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    Chris Harrop
    Chris Harrop

    The Medical Group Management Association’s most recent MGMA Stat poll asked healthcare leaders what were their patients’ top reason for deferring care amid COVID-19. The majority (87%) cited “safety,” 9% responded “job/insurance loss” and 4% reported “other.”

    The most common “other” responses were:

    • Bans on elective surgery amid the pandemic (31%)
    • Unwillingness to comply with safety requirements (25%)
    • Visitor restrictions in the clinic (19%)

    The poll was conducted July 21, 2020, with 697 applicable responses. 

    A source of truth in a time of misinformation

    The knowledgeable and calming reassurance from trusted physicians, nurses, clinical staff and other employees likely suffered in the early months of the pandemic, due to lack of in-person visits or just being drowned out by a typhoon of voices. As noted by Tara Haelle, senior healthcare writer for Forbes, the uncertainty around COVID-19 was fuel for the fires of anxiety

    By May, 75% of people reported not knowing anyone who had been infected with COVID-19, so any reactions and behaviors were based on indirect experience, according to market research done by Rob Klein, founder and chief executive officer of Klein & Partners. That means relying on the media, politicians and any number of sources, often with conflicting messages.

    “There’s a level of frustration of, ‘I don’t know what to believe,’” Klein says. “Consumers are not really trusting those sources, so you as a provider — never before have you been this trusted.”

    Pre-COVID-19, nurses and medical doctors represented two of the three most-trusted professions among Americans, per Gallup’s annual survey. As patients begin to return to clinics, practice leaders should remind everyone in the organization of what the Gallup poll confirmed: “Medical professions in general rate highly in Americans’ assessments of honesty and ethics, with at least 6 in 10 U.S. adults saying medical doctors, pharmacists, and dentists have high levels of these virtues.”

    Communicating effectively to bring patients back

    MGMA consultant Adrienne Lloyd, MHA, FACHE, chief administrative officer, Duke Eye Center, Duke Medical Center, recalls that during the Great Recession, the economic downturn had such broad impact on healthcare that “people started considering colonoscopy screenings to be elective,” despite the crucial nature of such screenings to catch serious issues before they worsen.

    Lloyd said similar situations are occurring in hotspot areas of the COVID-19 pandemic in which practices are seeing a big drop in volume, even as states and cities reopen. “Part of that is probably fear of COVID, part of it is people have lost insurance,” Lloyd added. “Part of it is [patients] paying out of pocket or, if you haven’t met your copays, it seems like something I can wait until January to do.” 

    JaeLynn Williams, CEO, Air Methods, noted on a recent MGMA Insights podcast that people still are facing life-threatening conditions — chest pains, drug symptoms, enflamed appendixes, gallbladders — yet “they’re all staying home out of fear.”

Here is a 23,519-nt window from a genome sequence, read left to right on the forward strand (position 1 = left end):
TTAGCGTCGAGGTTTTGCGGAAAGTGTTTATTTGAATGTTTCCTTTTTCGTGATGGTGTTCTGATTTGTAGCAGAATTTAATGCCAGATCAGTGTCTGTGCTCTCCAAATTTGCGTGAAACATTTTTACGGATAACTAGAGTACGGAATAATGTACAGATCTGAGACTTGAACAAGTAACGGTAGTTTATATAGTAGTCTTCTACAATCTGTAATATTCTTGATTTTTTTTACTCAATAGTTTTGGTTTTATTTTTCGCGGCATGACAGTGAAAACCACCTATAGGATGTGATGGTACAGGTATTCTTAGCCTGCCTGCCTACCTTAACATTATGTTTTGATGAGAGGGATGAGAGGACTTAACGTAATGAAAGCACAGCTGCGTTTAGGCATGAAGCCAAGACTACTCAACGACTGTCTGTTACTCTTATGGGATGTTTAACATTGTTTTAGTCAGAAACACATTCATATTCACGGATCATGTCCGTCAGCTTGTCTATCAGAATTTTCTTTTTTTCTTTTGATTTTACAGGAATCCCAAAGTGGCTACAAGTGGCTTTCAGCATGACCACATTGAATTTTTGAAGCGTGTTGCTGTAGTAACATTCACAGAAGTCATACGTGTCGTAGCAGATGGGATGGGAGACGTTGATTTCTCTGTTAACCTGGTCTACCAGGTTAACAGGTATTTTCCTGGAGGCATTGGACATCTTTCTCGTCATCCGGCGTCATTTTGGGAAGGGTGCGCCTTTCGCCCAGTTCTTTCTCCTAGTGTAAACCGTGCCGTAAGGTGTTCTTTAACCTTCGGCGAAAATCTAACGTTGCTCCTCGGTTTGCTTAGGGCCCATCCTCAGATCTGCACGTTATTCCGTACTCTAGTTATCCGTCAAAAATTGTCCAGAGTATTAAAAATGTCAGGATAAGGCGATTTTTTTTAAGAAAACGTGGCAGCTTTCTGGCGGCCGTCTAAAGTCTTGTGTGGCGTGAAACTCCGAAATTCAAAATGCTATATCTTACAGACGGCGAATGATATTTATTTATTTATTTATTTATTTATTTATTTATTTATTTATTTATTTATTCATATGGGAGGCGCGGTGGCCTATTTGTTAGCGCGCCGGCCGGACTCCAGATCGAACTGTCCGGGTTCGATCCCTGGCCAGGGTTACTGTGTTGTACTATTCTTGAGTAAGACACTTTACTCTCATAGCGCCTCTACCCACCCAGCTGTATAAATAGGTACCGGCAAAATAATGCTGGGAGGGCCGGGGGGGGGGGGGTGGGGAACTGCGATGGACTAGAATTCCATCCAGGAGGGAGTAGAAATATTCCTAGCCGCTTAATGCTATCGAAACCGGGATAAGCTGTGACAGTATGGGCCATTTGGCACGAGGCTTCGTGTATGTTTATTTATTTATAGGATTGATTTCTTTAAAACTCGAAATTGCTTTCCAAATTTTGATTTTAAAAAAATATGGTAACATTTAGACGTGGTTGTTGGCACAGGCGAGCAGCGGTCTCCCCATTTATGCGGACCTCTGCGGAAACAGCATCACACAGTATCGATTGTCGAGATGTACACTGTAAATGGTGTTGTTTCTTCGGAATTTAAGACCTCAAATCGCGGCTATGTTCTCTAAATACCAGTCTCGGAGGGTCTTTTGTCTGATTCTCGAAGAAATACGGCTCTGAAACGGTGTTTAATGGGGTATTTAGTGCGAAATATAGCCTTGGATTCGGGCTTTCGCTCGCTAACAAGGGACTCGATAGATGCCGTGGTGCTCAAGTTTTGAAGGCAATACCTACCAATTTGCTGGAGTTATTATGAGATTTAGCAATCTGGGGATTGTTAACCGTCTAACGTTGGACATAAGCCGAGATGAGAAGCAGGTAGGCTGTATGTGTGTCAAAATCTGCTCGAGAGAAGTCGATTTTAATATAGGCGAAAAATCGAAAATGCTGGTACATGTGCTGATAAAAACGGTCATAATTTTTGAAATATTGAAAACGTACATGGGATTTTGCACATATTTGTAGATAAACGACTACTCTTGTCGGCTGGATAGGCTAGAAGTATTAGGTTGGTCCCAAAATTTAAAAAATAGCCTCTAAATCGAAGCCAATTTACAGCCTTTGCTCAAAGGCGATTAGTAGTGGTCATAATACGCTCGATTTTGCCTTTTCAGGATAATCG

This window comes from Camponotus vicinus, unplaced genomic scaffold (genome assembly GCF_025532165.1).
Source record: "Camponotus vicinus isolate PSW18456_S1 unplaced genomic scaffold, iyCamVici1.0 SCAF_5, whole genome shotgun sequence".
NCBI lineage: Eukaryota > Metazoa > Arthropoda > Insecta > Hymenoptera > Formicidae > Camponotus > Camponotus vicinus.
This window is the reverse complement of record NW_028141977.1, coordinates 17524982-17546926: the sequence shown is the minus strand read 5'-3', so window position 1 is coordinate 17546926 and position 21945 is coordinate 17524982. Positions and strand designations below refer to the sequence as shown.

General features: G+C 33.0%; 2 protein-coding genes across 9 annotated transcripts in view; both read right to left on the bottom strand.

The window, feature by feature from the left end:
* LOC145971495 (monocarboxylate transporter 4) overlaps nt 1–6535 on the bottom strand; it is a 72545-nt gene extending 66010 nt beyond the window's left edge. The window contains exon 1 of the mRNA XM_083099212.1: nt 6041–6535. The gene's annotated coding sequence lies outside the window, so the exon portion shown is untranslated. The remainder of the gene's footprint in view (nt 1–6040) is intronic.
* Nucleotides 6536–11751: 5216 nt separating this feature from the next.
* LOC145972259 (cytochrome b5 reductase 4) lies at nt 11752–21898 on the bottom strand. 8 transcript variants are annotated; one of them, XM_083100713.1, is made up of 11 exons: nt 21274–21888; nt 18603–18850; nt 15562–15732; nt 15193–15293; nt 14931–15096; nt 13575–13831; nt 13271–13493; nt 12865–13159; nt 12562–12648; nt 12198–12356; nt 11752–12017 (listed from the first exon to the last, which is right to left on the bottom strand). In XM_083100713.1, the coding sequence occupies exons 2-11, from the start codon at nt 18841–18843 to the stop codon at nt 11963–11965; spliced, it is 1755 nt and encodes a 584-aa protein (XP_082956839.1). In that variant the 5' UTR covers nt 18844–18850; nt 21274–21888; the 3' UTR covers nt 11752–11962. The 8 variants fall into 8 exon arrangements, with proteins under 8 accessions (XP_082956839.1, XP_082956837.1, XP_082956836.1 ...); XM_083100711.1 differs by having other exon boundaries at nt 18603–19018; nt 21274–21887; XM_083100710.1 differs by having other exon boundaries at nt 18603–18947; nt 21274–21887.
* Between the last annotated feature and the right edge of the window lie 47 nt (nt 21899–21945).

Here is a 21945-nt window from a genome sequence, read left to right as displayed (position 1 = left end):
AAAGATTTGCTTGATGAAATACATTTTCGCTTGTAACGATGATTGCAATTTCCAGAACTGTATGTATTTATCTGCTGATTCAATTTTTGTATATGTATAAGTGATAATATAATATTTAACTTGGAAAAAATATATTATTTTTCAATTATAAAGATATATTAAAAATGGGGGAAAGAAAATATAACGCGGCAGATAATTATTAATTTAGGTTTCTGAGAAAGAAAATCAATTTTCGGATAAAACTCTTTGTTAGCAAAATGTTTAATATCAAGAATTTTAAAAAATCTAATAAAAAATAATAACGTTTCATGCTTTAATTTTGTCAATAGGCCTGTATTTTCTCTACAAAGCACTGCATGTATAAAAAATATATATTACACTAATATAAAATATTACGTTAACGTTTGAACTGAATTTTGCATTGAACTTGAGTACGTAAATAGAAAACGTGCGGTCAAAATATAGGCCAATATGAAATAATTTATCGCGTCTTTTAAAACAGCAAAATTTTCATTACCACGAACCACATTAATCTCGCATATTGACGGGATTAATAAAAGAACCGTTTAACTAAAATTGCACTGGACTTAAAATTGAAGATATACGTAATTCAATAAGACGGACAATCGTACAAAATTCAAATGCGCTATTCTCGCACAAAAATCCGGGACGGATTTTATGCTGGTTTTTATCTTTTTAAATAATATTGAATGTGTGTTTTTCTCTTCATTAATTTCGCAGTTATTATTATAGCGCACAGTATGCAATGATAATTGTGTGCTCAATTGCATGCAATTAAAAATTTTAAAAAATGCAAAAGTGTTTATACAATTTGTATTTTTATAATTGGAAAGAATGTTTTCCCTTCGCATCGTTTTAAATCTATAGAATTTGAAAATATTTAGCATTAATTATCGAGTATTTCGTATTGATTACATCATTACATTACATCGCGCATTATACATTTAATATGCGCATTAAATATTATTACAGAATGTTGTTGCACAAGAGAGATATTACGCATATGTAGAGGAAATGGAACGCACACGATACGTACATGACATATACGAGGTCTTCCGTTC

“The main reason is that people just don’t know. They don’t know that they can and should get care, so I think the public communication, community outreach, those are really critical to get out there and to combat what I think is a really widespread misconception that the emergency department should be avoided,” Williams said.

    Lloyd recommends these approaches in helping to win over reluctant patients:

    • Communicate changes made to your physical clinic space, including what to expect upon arrival and any new processes for screening employees and cleaning the facility at regular intervals.
    • Emphasize how social distancing guidelines are met in the office.
    • If your practice has adopted a “just-in-time” patient rooming system (e.g., patients waiting in a car until they are notified via phone or app that the provider is ready to see them), let those patients know you have proactively taken steps to save them time.
    • If your practice has reconfigured clinic flow to place highly trafficked rooms closer to the front of the office, let patients know that you have taken steps to minimize exposure from check-in to checkout.
    • Emphasize which telehealth services are available, where applicable, to remind patients you can still see them if they are hesitant to come into the office.

    Additionally, Lloyd recommends making sure a member of the care team is prepared to discuss these changes and answer patient questions to put a human face on your efforts, rather than relying solely on website, patient portal, email and other communication efforts.

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    Chris Harrop

    Written By

    Chris Harrop

    A veteran journalist, Chris Harrop serves as managing editor of MGMA Connection magazine, MGMA Insights newsletter, MGMA Stat and several other publications across MGMA. Email him.


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